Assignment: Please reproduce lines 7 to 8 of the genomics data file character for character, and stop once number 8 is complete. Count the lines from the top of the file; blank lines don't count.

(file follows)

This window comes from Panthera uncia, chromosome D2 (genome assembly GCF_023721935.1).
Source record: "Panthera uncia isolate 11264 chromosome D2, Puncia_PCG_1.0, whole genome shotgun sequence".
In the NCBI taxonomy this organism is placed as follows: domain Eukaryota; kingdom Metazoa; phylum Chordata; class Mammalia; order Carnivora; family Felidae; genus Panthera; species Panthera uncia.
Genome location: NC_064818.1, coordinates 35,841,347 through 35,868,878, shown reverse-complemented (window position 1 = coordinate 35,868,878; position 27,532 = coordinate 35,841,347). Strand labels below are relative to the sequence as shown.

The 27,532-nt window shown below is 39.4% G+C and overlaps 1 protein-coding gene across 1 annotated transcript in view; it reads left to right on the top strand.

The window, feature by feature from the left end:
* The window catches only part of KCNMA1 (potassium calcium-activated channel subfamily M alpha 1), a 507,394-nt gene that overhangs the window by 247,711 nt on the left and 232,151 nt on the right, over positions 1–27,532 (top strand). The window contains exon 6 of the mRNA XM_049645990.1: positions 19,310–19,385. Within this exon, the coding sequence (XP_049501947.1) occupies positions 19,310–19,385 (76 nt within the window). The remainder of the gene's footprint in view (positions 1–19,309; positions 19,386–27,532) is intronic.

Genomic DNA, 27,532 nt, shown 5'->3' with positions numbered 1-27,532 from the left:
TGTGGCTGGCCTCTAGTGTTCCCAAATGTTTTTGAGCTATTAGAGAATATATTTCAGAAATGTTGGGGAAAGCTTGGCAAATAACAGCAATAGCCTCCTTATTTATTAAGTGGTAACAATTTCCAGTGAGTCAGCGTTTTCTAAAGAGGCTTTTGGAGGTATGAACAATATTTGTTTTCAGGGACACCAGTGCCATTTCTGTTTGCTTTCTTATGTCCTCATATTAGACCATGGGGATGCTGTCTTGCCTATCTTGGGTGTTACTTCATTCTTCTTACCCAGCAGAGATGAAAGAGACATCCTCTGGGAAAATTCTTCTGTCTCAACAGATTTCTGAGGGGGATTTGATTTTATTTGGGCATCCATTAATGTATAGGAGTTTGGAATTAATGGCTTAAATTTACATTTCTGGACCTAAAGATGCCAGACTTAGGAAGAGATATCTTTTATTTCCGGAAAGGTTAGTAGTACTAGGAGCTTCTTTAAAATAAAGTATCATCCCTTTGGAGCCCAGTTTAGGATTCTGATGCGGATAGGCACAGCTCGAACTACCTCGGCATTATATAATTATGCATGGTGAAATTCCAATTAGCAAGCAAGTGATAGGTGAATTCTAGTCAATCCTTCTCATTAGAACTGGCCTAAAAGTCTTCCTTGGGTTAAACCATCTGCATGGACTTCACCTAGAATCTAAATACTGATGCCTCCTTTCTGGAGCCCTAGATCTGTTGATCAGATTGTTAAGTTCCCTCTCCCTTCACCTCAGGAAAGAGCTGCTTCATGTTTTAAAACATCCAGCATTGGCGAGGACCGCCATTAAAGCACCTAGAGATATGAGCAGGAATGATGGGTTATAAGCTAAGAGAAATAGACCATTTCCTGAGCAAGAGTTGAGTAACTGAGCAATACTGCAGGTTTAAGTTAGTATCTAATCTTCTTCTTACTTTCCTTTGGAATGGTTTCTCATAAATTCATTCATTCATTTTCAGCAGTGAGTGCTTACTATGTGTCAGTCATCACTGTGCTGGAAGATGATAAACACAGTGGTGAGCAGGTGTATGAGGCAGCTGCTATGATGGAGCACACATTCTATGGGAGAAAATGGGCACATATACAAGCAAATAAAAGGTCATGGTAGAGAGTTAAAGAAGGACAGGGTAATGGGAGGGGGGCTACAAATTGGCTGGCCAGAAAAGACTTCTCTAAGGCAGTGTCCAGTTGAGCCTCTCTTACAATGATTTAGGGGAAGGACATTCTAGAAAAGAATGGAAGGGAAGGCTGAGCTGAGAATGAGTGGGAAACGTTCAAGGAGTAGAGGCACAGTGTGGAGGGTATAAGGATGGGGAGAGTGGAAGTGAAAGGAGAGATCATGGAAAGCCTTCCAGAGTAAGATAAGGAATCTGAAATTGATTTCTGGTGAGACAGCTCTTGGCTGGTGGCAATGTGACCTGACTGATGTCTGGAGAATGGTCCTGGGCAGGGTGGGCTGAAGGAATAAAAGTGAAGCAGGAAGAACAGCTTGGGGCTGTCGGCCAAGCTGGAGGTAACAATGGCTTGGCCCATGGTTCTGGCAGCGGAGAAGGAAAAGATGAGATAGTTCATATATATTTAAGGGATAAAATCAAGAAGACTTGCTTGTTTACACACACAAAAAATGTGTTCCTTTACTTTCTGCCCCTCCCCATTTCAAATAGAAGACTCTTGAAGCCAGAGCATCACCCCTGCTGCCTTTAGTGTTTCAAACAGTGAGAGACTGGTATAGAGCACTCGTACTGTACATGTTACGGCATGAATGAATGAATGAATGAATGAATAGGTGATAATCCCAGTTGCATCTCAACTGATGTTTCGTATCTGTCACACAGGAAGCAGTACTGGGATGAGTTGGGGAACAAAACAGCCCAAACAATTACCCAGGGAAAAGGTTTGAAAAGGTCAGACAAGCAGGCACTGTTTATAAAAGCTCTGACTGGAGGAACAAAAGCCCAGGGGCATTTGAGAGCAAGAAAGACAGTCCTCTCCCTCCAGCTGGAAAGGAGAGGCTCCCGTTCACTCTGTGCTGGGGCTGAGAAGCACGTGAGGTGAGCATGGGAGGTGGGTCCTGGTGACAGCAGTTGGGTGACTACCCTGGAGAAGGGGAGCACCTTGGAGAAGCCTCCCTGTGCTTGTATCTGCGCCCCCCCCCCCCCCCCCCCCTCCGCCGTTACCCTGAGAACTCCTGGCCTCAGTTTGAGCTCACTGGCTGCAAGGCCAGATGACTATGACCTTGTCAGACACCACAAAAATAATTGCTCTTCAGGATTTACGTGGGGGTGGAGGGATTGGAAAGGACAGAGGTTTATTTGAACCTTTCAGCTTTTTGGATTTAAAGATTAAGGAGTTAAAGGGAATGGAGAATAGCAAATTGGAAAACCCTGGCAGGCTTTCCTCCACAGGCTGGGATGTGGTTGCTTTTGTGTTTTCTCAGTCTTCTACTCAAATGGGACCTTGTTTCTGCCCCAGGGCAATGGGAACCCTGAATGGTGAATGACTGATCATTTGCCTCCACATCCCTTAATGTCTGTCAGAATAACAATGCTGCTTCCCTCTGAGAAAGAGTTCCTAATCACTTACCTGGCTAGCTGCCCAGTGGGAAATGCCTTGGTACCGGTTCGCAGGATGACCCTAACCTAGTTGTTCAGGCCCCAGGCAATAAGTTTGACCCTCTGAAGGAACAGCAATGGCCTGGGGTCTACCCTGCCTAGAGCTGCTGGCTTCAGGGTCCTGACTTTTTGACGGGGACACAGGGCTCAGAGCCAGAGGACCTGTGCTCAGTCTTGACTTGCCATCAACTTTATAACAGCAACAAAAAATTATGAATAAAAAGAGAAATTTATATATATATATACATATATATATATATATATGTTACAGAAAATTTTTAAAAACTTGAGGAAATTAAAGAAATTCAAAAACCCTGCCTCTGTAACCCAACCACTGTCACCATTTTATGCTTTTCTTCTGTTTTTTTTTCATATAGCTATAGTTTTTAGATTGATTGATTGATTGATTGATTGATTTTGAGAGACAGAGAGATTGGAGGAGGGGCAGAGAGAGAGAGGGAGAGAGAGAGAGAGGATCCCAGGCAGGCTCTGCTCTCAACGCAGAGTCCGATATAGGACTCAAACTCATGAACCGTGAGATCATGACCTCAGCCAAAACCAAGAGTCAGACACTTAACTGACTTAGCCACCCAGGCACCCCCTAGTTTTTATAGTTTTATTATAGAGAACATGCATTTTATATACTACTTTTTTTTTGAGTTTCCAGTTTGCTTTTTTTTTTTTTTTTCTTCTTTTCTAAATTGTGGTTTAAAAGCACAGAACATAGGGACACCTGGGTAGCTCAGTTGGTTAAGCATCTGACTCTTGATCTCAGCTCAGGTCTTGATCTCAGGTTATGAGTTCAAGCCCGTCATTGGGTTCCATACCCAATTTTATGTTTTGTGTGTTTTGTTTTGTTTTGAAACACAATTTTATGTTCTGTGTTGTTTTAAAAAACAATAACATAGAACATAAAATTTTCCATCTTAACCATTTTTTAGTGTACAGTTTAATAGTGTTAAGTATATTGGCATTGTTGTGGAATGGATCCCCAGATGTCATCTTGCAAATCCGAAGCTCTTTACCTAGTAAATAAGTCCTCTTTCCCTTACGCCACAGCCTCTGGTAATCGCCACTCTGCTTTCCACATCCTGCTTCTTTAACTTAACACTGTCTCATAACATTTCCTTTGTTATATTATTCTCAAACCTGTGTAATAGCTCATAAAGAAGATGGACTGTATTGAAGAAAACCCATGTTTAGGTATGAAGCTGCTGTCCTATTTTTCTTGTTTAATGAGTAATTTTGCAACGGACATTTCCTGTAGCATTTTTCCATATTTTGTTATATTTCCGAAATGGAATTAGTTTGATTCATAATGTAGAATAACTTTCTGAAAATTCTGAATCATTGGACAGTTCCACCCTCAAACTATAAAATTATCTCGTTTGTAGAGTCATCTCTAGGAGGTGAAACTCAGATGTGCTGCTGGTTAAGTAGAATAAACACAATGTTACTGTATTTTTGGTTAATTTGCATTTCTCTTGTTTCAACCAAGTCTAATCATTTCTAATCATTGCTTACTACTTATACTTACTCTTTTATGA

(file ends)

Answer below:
* The window catches only part of KCNMA1 (potassium calcium-activated channel subfamily M alpha 1), a 507,394-nt gene that overhangs the window by 247,711 nt on the left and 232,151 nt on the right, over positions 1–27,532 (top strand). The window contains exon 6 of the mRNA XM_049645990.1: positions 19,310–19,385. Within this exon, the coding sequence (XP_049501947.1) occupies positions 19,310–19,385 (76 nt within the window). The remainder of the gene's footprint in view (positions 1–19,309; positions 19,386–27,532) is intronic.

Genomic DNA, 27,532 nt, shown 5'->3' with positions numbered 1-27,532 from the left: